The external position remained strong, with high oil prices and increasing manganese exports contributing to a large current account surplus while imports associated with the scaled-up public investment and the African Cup of Nations soccer tournament rose rapidly. In 2011, the current account surplus reached its highest level since 2008, at 14 percent of GDP, and is projected to decline only slightly in 2012 as hydrocarbons and manganese exports are expected to falter a little. With large repatriation of profits by foreign oil companies offsetting the current account surplus to a large extent, official reserves have increased only moderately in 2011-12. The real effective exchange rate has remained broadly stable, despite significantly improved terms of trade in 2010-11.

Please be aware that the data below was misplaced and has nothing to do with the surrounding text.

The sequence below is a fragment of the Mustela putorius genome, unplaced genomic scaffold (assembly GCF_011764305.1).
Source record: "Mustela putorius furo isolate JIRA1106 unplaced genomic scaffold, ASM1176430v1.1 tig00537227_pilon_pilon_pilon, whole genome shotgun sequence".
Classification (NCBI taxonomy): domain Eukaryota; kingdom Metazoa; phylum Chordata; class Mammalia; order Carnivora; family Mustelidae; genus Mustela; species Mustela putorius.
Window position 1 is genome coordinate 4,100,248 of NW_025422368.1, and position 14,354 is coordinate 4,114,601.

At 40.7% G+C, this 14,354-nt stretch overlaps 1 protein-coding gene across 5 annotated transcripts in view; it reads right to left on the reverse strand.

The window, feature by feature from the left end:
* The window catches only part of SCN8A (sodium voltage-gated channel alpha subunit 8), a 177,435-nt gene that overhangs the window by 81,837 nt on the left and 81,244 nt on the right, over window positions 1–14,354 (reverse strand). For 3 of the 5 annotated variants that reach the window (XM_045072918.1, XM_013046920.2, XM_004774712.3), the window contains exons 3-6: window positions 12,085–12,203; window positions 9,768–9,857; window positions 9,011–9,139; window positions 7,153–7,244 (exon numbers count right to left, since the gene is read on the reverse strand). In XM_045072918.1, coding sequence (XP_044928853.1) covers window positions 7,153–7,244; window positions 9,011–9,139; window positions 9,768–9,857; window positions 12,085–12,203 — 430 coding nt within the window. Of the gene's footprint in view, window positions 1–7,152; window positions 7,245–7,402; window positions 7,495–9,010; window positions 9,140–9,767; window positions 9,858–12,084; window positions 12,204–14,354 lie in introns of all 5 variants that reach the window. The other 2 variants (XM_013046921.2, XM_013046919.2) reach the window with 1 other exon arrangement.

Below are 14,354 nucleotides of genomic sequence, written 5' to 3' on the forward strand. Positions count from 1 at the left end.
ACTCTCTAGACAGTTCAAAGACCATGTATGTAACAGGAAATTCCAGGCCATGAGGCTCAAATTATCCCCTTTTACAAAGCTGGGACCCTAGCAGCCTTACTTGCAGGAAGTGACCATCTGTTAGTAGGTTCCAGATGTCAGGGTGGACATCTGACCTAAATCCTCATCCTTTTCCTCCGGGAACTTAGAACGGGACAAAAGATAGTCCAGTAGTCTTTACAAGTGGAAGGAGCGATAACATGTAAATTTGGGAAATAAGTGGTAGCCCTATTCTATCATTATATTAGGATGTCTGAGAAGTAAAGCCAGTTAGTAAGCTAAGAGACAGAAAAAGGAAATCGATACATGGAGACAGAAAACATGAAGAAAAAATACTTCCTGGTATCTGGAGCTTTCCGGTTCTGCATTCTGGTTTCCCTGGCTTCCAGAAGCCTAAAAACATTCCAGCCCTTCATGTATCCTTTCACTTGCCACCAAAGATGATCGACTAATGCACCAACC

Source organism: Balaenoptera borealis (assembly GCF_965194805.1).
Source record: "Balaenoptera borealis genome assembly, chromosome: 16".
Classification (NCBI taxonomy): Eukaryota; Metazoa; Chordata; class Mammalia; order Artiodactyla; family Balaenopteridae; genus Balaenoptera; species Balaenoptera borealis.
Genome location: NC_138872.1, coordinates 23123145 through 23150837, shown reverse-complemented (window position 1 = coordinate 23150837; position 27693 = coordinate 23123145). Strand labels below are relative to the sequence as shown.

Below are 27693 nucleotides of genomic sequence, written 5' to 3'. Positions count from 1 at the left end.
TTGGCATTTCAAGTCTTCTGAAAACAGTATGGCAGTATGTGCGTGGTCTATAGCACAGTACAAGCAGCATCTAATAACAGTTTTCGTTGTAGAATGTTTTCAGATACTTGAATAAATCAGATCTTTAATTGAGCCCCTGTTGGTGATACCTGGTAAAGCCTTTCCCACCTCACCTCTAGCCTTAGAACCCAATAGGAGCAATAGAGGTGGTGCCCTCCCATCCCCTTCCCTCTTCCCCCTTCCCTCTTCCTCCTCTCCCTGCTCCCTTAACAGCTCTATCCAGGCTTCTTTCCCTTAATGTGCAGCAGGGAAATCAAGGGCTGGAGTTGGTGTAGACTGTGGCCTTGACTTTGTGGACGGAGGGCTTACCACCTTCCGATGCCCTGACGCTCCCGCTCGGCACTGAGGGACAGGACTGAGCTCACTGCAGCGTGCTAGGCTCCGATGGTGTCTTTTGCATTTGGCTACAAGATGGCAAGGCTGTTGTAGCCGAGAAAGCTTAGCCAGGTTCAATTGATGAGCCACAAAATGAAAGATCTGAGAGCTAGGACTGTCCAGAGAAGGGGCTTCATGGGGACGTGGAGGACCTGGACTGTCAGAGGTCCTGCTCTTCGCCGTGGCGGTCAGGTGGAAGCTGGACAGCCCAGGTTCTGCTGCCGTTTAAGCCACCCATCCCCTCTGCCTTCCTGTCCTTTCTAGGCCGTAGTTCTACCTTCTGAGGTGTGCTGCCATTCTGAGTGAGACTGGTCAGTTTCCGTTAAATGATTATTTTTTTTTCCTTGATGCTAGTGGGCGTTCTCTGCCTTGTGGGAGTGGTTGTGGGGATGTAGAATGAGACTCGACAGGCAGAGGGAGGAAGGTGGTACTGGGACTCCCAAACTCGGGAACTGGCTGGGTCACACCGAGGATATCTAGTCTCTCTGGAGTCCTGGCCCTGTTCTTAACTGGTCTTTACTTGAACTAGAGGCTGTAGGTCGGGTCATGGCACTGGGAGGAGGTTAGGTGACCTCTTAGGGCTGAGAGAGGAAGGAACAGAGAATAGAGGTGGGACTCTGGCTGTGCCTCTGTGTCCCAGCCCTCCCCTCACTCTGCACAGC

The fiscal stance has been expansionary since 2009 and the overall fiscal balance would register a deficit in 2012 for the first time since 2000. While oil revenues expanded by 80 percent between 2009 and 2012, public expenditure increased by 70 percent over the same period. In particular, capital spending tripled, reflecting the public investment associated with the economic development plan and the infrastructure requirements for hosting the African Cup of Nations. Current expenditures have also been boosted by an increase in the wage bill and subsidies for petroleum products. As a result, the non-oil deficit is projected to peak at 27 percent of non-oil GDP in 2012.